A versatile Danish pianist, composer and conductor, Nicolaj Bentzon returned to his first love, the classic jazz piano trio, for two dates at Copenhagen’s famous Jazzhus Montmartre club last summer. Given that he’s the latest star of a composing dynasty that stretches back two centuries, it’s no surprise that Bentzon’s ten-tune set includes five original numbers – notably the gentle and classical-flavoured Flyv Fugi, Flyv and Cantilena Elegiaca. His style is exciting, occasionally explosive, and (as the liner notes say) effervescent, with traces here and there of the influence of Oscar Peterson and Erroll Garner.

Lee Wiley: Four Classic Albums Plus (Avid) Lee Wiley

Lee Wiley (1908-1975) is one of the most criminally overlooked jazz singers but she was, and is, one much adored by musicians. Before Ella Fitzgerald recorded her first “songbook” album, the smoky-voiced Wiley had already earned the admiration of Gershwin, Porter and co with her classy, sassy, swinging and sexy interpretations of their songs. The quartet of LPs included here stem from the 1950s and include her sublime and iconic Night in Manhattan, as well as two classic big band/orchestra albums – the glorious West of the Moon, and A Touch of the Blues.

Curtis Stigers: Hooray For Love (Concord Jazz) Curtis Stigers Hooray For Love

Given his recent track record – of dishing up exclusively (as he put it) “sad songs or songs about sex” – you might expect Down With Love to be the title song of a Curtis Stigers album, but the soulful, craggy-voiced singer has clearly turned born-again romantic in the time since his last CD was released, and is spreading the word via a mixture of swinging standards and original numbers which are new but sound as if they’ve been torn from the back pages  of the Great American Songbook. The Gershwins’ Love Is Here To Stay is served up in a particularly tasty sextet arrangement (which evokes the groovy feel of Harry Edison and Jimmy Rowles’s mid-1950s album Sweets) and is a treat to hear, but it’s those catchy new tunes – notably the title track and A Matter of Time – which linger in the mind more than the other classics.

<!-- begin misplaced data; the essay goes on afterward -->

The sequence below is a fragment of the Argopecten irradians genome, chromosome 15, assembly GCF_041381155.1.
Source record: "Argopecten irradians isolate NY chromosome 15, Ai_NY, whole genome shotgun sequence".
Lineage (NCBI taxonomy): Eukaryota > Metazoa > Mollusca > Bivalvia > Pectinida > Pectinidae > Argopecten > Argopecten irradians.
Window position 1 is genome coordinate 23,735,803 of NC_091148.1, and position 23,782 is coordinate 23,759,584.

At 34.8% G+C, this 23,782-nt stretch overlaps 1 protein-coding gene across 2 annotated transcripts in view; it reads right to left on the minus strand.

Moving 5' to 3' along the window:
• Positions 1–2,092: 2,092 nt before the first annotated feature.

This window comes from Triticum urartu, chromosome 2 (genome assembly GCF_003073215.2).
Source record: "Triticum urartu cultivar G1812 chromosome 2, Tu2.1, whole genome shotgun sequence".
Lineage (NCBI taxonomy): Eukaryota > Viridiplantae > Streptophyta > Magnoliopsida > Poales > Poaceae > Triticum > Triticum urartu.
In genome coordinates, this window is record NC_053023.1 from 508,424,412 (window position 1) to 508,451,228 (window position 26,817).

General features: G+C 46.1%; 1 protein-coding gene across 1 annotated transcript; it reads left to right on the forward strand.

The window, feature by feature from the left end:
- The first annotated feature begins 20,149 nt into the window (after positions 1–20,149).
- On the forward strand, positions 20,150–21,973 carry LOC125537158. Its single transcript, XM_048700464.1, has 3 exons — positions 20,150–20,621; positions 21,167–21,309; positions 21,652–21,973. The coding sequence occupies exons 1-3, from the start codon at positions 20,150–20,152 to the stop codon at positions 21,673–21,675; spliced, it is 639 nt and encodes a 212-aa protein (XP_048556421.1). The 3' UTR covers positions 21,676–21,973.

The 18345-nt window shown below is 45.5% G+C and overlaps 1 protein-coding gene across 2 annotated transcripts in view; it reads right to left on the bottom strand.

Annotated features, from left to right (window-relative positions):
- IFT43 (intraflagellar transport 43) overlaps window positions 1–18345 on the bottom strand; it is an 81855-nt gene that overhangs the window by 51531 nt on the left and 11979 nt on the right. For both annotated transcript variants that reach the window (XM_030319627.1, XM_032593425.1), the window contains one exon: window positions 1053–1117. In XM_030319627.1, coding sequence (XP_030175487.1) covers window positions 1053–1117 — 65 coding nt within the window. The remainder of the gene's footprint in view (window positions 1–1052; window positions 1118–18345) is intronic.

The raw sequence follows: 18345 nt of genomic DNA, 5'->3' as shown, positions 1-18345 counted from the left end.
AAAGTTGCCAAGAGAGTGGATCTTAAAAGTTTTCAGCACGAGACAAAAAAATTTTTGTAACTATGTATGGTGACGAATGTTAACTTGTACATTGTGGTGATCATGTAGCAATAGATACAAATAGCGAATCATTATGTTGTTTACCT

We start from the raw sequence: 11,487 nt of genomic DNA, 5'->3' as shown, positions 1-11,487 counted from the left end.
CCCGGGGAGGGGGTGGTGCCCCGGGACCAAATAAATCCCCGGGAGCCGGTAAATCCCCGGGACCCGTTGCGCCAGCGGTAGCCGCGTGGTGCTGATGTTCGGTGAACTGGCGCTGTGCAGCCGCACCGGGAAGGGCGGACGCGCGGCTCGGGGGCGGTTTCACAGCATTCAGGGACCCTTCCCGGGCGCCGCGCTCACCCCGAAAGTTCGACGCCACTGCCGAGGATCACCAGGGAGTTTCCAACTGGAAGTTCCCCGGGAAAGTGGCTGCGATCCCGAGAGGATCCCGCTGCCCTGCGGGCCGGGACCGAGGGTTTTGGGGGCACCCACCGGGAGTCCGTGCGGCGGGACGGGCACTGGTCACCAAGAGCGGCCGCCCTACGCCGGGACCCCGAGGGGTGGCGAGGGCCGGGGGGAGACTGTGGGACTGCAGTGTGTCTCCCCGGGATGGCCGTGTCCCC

Georgia Mancio & Nigel Price: Come Rain or Come Shine (Roomspin) Georgia Mancio

There’s a cool, classy elegance and balmy feel to this gorgeous new album from the London-based singer Georgia Mancio which – along with the voice, guitar and bass line-up (and one of the song choices) – recall the glorious Julie and Julie is Her Name records made by Julie London in the 1950s. Mancio, however, is no clone and stamps each number with her own style which is less pared-down and more daring than London’s. Her gentle, clear and beguiling voice is for the most part beautifully complemented by Nigel Price’s eloquent guitar, along with Julie Walkington on bass; stand-outs include a sublimely sultry Manha de Carnaval (well, the English language version, A Day in the Life of a Fool), a swinging Gone With the Wind and a breezily romantic Moonlight in Vermont.